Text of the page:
The Code of Federal Regulations of the United States of America

Front Cover
U.S. Government Printing Office, 1985 - Administrative law
The Code of Federal Regulations is the codification of the general and permanent rules published in the Federal Register by the executive departments and agencies of the Federal Government.

From inside the book

What people are saying - Write a review

We haven't found any reviews in the usual places.

Other editions - View all

Common terms and phrases

Popular passages

Page 278 - Each of the matters of which an admission is requested shall be deemed admitted unless within a period designated in the request (not less than 10 days after service thereof, or within such further time as the presiding officer may allow upon motion and notice) the party to whom the...
Page 29 - ... (4) to the Bureau of the Census for purposes of planning or carrying out a census or survey or related activity pursuant to the provisions of title 13; (5) to a recipient who has provided the agency with advance adequate written assurance that the record will be used solely as a statistical research or reporting record, and the record is to be transferred in a form that is not individually identifiable...
Page 11 - Descriptions of its central and field organization and the established places at which, the officers from whom, and the methods whereby, the public may secure information, make submittals or requests, or obtain decisions.
Page 215 - Secretary or his delegate, under any of the following methods: (1) the straight line method, (2) the declining balance method, using a rate not exceeding twice the rate which would have been used had the annual allowance been computed under the method described in paragraph (1).
Page 215 - Any other consistent method productive of an annual allowance which, when added to all allowances for the period commencing with the use of the property and including the current year, does not during the first two-thirds of the useful life of the property exceed the total of such allowances which would have been used had such allowances been computed under the method described in (il) above.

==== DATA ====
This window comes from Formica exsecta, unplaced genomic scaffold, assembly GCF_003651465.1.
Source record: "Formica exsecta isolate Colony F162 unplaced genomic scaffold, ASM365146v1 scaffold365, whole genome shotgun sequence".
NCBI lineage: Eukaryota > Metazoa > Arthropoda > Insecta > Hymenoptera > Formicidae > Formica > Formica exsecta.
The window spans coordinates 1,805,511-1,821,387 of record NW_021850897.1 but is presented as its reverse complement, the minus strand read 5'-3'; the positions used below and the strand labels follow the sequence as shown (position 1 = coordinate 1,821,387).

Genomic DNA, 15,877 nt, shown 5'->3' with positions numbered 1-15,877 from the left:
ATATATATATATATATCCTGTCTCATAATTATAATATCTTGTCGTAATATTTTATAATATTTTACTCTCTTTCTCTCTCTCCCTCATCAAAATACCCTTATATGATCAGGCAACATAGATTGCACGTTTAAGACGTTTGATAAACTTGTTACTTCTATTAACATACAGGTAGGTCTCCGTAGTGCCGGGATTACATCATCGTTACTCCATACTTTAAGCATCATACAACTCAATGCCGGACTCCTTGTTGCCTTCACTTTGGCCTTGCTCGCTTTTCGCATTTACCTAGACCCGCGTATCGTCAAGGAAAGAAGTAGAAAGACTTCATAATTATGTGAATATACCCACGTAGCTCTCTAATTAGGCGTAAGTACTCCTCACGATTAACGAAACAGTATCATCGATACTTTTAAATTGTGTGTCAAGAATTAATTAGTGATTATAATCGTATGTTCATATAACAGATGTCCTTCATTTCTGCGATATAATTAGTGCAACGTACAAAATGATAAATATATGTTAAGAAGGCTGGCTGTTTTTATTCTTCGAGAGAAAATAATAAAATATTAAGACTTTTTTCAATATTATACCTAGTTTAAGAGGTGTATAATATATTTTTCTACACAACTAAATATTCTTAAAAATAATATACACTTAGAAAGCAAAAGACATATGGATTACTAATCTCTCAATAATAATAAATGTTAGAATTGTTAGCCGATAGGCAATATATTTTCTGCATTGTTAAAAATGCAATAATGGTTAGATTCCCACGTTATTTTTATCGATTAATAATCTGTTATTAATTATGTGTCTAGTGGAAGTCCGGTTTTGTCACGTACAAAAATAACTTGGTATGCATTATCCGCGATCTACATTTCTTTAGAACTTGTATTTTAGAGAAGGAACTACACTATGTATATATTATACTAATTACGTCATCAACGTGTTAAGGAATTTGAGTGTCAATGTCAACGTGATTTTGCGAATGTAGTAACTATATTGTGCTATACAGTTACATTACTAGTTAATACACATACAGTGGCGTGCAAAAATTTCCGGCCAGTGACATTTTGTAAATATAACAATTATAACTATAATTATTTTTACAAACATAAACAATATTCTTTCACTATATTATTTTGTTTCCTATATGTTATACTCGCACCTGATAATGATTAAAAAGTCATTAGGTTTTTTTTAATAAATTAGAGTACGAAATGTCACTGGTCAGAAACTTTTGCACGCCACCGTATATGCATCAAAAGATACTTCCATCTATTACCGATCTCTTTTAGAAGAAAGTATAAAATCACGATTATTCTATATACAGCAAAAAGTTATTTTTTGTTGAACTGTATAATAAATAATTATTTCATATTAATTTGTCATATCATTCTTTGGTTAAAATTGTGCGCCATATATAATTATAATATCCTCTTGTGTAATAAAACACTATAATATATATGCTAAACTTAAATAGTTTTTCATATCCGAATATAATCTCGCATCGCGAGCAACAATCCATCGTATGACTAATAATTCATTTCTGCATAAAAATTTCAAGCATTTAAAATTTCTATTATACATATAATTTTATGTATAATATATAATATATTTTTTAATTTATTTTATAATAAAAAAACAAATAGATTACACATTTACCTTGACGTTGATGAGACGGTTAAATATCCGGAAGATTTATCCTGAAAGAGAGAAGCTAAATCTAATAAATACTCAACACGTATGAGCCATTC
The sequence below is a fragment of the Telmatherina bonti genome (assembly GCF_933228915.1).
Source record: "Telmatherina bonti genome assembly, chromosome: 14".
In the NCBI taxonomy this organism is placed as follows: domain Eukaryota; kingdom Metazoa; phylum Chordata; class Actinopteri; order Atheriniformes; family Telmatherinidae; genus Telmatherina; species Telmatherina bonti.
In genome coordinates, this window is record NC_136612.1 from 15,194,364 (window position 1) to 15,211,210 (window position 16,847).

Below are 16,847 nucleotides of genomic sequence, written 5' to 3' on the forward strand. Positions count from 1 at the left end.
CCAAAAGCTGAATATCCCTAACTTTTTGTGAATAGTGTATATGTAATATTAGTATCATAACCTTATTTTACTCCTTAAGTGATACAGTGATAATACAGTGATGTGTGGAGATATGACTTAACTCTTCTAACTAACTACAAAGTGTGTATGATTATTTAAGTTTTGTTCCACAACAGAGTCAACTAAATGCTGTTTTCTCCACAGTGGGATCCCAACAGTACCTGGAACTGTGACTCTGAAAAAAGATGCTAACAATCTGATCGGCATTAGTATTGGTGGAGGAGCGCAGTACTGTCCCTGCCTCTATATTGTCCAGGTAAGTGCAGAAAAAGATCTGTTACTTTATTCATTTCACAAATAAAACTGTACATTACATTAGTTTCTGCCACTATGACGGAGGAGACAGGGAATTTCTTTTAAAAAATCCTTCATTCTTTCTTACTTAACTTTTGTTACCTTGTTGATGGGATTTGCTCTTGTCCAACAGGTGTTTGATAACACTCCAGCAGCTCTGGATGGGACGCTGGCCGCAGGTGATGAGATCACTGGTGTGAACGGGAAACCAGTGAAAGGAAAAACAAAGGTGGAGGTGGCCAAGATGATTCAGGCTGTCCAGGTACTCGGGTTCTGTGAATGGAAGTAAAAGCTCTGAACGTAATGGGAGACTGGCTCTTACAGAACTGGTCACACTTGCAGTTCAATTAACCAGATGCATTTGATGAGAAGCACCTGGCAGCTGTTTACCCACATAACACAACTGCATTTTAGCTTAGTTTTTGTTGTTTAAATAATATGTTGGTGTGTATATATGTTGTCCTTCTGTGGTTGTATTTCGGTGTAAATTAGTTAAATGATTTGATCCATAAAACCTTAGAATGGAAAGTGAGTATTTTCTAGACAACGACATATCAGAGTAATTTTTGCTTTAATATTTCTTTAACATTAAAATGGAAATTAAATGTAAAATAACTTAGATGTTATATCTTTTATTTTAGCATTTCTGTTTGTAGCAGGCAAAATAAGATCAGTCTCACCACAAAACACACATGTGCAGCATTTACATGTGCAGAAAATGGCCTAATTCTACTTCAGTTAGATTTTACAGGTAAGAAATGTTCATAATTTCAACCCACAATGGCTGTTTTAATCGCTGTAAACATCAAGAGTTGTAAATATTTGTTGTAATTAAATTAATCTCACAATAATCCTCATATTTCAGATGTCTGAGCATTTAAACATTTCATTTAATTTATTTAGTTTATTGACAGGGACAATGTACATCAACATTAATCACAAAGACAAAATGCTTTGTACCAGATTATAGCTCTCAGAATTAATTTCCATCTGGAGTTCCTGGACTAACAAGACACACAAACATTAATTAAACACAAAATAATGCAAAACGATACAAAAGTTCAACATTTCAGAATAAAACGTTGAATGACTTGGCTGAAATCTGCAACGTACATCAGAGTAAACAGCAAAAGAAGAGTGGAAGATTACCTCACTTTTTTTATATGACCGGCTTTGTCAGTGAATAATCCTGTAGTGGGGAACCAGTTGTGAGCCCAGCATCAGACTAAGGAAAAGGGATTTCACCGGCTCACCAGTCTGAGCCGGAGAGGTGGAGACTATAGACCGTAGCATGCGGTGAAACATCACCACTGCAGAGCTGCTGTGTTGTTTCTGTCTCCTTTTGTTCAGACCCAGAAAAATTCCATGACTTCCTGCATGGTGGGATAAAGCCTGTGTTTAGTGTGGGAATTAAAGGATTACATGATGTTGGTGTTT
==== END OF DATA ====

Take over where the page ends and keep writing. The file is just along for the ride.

Page 37 - Comp., p. 456), provides in part: (a) The Government shall obtain the entire right, title and Interest In and to all Inventions made by any Government employee (1) during working hours, or (2) with a contribution by the Government of facilities, equipment, materials, funds, or Information, or of time or services of other Government employees on official duty, or (8) which bear a direct relation to or are made In consequence of the official duties of the Inventor.
Page 107 - ... short form. (c) An IRB may waive the requirement for the investigator to obtain a signed consent form for some or all subjects if it finds either: (1) That the only record linking the subject and the research would be the consent document and the principal risk would be potential harm resulting from a breach of confidentiality. Each subject will be asked whether the subject wants documentation linking the subject with the research, and the subject's wishes will govern; or (2) That the research...
Page 216 - Fines and penalties. Costs resulting from violations of, or failure of the institution to comply with federal, state and local laws and regulations are unallowable except when incurred as a result of compliance with specific provisions of the research agreement, or instructions in writing from the awarding agency.
Page 104 - ... be expected to result. In evaluating risks and benefits, the IRB should consider only those risks and benefits that may result from the research (as distinguished from risks and benefits of therapies subjects would receive even if not participating in the research). The IRB should not consider possible long-range effects of applying knowledge gained in the research (for example, the possible effects of the research on public policy) as among those research risks that fall within the purview of...
Page 247 - Subject an individual to segregation or separate treatment in any matter related to his receipt of any service, financial aid, or other benefit under the program ; (iv) Restrict an individual in any way in the enjoyment of any advantage or privilege, enjoyed by others receiving any service, financial aid, or other benefit under the program...

Bibliographic information